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Sneeze next to the Katla volcano, goes the joke in the Icelandic village of Vik, and a seismologist in Reykjavik will analyze the disturbance.
After a summer of increased seismic activity at Katla, Icelanders are obsessing over the smallest sign of an eruption at the country’s most closely watched volcano.
Katla last erupted in 1918. Never before in recorded history, dating back to the 12th dcentury, have 99 years passed without an eruption from the volcano. Eight out of the last 10 eruptions at Katla have occurred between September and November, when glacial melting is believed to create conditions for the magma to burst forth.
Vik, a coastal hamlet known for its black sand beach and red-roofed concrete church, is prepared for the worst. In the event of an eruption, a text message will be sent to every mobile phone connected to the regional network. All 543 residents will know what to do — inform their neighbors — and where to go: the church, which is sheltered by the mountain.
Air travelers and visitors to Iceland should also take note. The last major volcanic eruption in the north Atlantic nation created an ash cloud that stranded more than 10 million people in April 2010. And while civil defense officials are confident of procedures for notifying locals, they are still developing plans for alerting tourists who are flocking to Iceland’s waterfalls and geysers in record numbers.
“Tourists are the greatest challenge today,” said Vidir Reynisson, a Katla specialist at the Department of Civil Protection and Emergency Management. “They are in large numbers, spread out and less likely than locals to be aware of emergency actions.”
Of Iceland’s 30 active volcanoes, none is watched more closely than Katla. One of the nation’s largest and most feared, Katla lies under glacial ice hundreds of meters (yards) thick, meaning that any eruption is likely to melt the ice and cause widespread flooding.
The volume of water that could stream toward the black volcanic beaches, one of Iceland’s most popular tourist attractions, is predicted by the emergency department to reach 300,000 cubic meters per second, greater than the Amazon river discharge. Ocean levels may rise sharply if flooding reaches the coast, so authorities plan to evacuate the entire coast on the island’s southern tip.
Planning for such an event isn’t just an academic exercise.
Over the past 11 months, the Icelandic Met Office has twice raised its Katla alert level to yellow, signaling “elevated unrest.”
For four days this summer, Icelanders watched with concern as a series of strengthening earthquakes peaked at magnitude 3. Natural reservoirs of glacial melt under the ice cap burst and flooded the Mulakvisl River near Vik.
There are also risks from ash, lava and poisonous gases spewing out of the volcano.
On average, a major volcanic event occurs once every five years in Iceland. The Eyjafjallajokull eruption of 2010 stranded millions of tourists worldwide as it grounded more than 100,000 flights over seven days because of concerns that its volcanic ash would damage aircraft engines.
Ironically, the publicity surrounding the Eyjafjallajokull eruption contributed to Iceland’s current tourist boom. A record 2.4 million people are expected to visit the country this year, up from 400,000 in 2006. About half of the tourists report visiting Vik, according to the Icelandic Tourist Board.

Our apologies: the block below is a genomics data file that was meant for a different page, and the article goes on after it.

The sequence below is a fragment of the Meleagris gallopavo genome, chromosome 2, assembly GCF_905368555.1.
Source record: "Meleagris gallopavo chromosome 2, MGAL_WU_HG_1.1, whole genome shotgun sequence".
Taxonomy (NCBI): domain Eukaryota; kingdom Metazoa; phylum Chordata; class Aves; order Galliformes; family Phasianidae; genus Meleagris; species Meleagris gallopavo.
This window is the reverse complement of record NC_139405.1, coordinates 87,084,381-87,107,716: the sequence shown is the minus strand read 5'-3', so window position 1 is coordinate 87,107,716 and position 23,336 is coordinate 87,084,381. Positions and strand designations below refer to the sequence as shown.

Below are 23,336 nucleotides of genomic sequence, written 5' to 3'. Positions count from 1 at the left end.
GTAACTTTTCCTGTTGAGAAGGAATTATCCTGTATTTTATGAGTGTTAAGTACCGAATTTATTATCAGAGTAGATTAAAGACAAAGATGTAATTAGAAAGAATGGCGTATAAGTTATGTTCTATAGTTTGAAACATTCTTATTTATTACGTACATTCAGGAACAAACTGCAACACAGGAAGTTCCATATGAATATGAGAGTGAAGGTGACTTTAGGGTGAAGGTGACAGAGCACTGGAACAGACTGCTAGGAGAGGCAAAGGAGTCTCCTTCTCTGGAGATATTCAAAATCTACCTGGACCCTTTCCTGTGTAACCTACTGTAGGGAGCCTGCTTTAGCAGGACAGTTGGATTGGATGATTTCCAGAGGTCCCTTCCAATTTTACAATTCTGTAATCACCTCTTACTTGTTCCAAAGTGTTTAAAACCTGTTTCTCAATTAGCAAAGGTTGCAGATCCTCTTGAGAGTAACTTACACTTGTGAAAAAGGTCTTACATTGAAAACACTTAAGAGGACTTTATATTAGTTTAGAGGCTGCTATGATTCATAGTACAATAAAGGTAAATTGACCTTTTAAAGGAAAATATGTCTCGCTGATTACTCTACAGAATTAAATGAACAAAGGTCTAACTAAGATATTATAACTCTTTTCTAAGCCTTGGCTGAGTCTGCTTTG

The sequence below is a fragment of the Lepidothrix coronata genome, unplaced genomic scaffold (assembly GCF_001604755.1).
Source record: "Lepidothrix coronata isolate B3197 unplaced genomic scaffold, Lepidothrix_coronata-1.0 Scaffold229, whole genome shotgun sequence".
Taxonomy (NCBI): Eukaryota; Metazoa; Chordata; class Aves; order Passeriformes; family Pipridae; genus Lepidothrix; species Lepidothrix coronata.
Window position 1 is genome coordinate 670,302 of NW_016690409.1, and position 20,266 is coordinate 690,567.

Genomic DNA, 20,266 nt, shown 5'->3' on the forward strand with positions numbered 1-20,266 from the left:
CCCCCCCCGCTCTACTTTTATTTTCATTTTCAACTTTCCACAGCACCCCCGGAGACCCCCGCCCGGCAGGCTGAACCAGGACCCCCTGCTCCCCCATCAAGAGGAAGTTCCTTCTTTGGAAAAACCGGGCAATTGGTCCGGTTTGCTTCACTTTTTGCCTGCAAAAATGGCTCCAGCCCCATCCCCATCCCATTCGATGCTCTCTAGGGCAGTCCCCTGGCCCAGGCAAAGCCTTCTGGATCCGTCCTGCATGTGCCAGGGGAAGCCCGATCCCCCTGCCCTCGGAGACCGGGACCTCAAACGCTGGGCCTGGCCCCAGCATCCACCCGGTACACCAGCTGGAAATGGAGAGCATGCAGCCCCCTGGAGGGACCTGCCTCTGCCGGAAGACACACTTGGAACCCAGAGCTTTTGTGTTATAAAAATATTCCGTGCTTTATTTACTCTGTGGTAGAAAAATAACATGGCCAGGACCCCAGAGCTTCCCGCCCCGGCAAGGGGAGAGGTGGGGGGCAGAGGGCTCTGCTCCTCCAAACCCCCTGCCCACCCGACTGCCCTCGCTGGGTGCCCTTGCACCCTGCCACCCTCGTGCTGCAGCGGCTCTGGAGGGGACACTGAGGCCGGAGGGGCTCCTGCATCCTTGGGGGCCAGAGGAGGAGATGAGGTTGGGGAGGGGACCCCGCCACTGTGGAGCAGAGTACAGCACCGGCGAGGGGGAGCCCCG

For more read Skift’s deep dive: Iceland and the Trials of 21st Century Tourism
The country’s emergency text message system has tested well. For areas with weak phone signals, the plan is to search for travelers with drones. Reynisson’s team is also considering asking visitors to sign up for an app that would make phones ring loudly and deliver messages in the appropriate language.
Much of this mimics systems developed in response to forest fires in Europe, which pose similar challenges and occur more often, Reynisson said.
“Unlike volcanic activity, technology changes fast,” he said.
Magnus Tumi, a geophysicist at the University of Iceland, says the long wait offers few clues about what will happen when Katla finally erupts.
“For Katla, unlike many other volcanoes in Iceland, a long rest does not contribute to the size of the next eruption,” he said.
While Katla has a larger magma chamber than neighboring Eyjafjallajokull, that doesn’t necessarily mean it will have a greater impact on aviation, said Sara Barsotti, a volcanic hazards coordinator at the Icelandic Met Office.
Barsotti notes that airlines now are better prepared to measure ash within a given airspace than they were seven years ago, and decisions about whether it’s safe to fly are now left up to airlines rather than a central regulatory agency.
“From a volcanic perspective, ash from Katla has the potential to reach Europe but it will ultimately come down to wind conditions,” she said.
Meanwhile, the lure of Iceland’s rugged beauty has turned sleepy little Vik into a bustling hub for travelers. The town now has more than 1,600 hotel rooms, compared with 400 before the Eyjafjallajokull eruption.
The new hotels and restaurants are largely manned with seasonal workers from all over the world. The vast majority of them —more than 100 people —attended a recent meeting where scientists and police officers discussed the Katla volcano in English, as opposed to the local Icelandic language. The local government plans to offer those briefings at least once a year.
Mayor Asgeir Magnusson said all the village can do is prepare and hope for the best.
“Controlling Katla is above my pay grade, I think,” he said. “All we know for sure is that every day we move closer to the next eruption.”